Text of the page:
This is the moment Giri was referring to.

33.b5!, completely consistent with the preceding b4 and Rb1, would likely have led to an almost immediate draw. Instead 33.Bd2?! was met by 33…g5!, and it was shocking how fast Black was able to take over. The finishing touch from Levon was sweet, if not strictly necessary.

You can stop mate with 51.Rg1, but it’s another zugzwang. After 51…cxb5 52.a6 bxa6 White no longer has any choice but to move the rook, and 53…Rg2# ends the game.

That meant Anish had to win with the black pieces, but instead Levon got a dream position.

Giri was right to point out that later in the game he did at least get some chance to invade with his queen and trouble the white king, but in the end a win for Levon was the more logical outcome of the game.

Radjabov 2.5:1.5 Duda

Teimour Radjabov repeated the start he had against Anish Giri the day before by grinding out a technical win in the first game of the day. 

He may have feared the worst, however, since the match threatened to go the same way as against Giri, who came back to win. Jan-Krzysztof won a pawn and was much better in the 2nd game, but was unable to squeeze out a win in 69 moves. Then Teimour, perhaps trying to wrap up the match with a game to spare, over-pushed in Game 3, again lost a pawn, and this time did get ground down in the end in a very tricky queens and bishops positions.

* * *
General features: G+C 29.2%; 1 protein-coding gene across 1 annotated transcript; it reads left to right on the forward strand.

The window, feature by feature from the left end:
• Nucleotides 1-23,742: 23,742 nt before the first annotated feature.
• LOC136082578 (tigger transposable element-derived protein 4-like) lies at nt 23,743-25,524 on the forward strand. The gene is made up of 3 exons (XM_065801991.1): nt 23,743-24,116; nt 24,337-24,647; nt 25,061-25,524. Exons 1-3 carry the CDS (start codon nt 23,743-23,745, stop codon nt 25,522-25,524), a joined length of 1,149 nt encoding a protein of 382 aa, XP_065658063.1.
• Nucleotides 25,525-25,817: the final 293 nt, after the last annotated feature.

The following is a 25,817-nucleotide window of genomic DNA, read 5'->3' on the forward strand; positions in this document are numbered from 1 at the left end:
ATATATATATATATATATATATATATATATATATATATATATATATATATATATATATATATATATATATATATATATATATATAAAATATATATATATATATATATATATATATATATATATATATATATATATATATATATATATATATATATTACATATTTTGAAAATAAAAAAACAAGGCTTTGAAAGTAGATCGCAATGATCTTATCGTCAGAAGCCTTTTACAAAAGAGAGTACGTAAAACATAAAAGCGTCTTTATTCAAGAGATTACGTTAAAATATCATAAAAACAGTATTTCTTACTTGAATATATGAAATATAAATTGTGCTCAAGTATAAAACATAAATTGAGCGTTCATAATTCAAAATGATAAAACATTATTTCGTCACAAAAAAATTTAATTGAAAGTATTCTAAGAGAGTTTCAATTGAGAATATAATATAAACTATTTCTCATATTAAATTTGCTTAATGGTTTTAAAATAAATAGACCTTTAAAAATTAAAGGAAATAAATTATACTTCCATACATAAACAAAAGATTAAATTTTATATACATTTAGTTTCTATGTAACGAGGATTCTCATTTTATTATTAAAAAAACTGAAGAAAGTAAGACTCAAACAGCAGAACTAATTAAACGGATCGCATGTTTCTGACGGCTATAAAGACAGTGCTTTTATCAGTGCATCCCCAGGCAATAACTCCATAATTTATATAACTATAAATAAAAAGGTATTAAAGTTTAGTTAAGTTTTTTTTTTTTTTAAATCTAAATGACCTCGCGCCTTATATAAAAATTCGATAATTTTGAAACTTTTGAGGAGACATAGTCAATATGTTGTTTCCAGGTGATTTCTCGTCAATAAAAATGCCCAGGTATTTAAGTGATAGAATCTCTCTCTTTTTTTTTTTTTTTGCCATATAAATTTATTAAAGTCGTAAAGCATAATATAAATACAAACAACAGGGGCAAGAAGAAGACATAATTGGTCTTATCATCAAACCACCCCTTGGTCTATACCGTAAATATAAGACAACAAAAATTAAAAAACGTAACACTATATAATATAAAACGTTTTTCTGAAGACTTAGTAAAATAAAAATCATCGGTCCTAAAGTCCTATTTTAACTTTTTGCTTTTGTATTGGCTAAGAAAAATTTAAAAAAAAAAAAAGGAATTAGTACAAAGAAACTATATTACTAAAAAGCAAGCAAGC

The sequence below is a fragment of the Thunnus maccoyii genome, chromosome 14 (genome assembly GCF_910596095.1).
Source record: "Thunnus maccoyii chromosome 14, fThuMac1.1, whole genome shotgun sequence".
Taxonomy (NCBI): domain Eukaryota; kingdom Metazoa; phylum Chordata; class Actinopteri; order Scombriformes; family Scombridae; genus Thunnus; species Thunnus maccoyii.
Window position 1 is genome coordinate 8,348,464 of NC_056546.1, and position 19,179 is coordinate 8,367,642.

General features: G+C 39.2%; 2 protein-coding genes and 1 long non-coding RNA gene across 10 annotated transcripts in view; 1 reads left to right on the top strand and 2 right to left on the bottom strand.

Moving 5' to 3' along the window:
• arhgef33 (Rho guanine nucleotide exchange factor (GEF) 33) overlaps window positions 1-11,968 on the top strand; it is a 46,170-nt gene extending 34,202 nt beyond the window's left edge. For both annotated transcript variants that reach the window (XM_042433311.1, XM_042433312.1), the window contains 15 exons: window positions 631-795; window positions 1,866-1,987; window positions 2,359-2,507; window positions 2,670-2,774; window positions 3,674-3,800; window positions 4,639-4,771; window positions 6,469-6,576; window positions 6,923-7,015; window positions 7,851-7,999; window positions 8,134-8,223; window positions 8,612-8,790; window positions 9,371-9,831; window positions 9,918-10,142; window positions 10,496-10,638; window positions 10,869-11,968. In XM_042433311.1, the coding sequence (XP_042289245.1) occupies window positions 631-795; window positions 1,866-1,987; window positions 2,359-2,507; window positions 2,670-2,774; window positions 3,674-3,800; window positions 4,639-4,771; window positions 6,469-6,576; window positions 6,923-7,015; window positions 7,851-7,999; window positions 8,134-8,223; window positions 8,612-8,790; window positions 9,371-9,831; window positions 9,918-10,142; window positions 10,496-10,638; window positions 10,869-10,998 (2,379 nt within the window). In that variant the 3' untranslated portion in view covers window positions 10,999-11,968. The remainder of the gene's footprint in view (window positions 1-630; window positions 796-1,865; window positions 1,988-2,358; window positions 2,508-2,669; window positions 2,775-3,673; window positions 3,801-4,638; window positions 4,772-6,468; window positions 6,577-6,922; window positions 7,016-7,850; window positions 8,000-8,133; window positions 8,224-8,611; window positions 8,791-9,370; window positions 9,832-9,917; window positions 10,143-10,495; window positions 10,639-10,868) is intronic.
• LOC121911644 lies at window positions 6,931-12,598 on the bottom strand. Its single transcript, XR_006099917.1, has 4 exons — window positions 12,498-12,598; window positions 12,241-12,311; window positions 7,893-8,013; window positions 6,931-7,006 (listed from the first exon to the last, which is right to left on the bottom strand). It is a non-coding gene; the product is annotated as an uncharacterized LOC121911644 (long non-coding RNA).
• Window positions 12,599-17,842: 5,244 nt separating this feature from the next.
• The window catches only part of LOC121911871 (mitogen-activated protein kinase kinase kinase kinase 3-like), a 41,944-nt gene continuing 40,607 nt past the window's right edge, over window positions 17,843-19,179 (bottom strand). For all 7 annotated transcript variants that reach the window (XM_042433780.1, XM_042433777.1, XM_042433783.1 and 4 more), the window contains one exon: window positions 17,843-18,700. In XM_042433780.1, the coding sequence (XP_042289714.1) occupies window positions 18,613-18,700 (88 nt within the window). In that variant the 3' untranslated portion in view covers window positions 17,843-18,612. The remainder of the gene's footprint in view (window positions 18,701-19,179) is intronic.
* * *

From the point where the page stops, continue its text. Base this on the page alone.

Duda had the white pieces in the final rapid game and now looked favourite to win the match, but he spoilt a big early advantage and needed to play precisely to hold.

34.Rxb5! should give White enough material, with the point that 34…Ba6 can be met by 35.Rb2!, and because 35…Rxb2 36.Qxb2+ is check, White doesn’t lose the exchange. Instead after 34.Qc1? Rd7 the b5-pawn could no longer be grabbed and Duda soon had a choice of entering the same kind of lost rook vs. two minor pieces ending where Artemiev had beaten Carlsen. 

Instead he chose to keep queens on the board, but only ended up in a mating net. 

It had been a good day for Azerbaijan, as both Mamedyarov and Radjabov picked up a full three points after losing their first three matches. The overall standings look as follows.

As you can see, Hikaru Nakamura’s eight points mean he’s taken over from Magnus Carlsen as the top scorer in the Finals alone. That sets things up perfectly for Round 5, the last before the rest day, since Hikaru and Magnus play each other.

Aronian-Radjabov is another match to look out for, since with a win in rapid chess Teimour could catch Levon in 3rd place — as, potentially, could Hikaru, with a win over Magnus.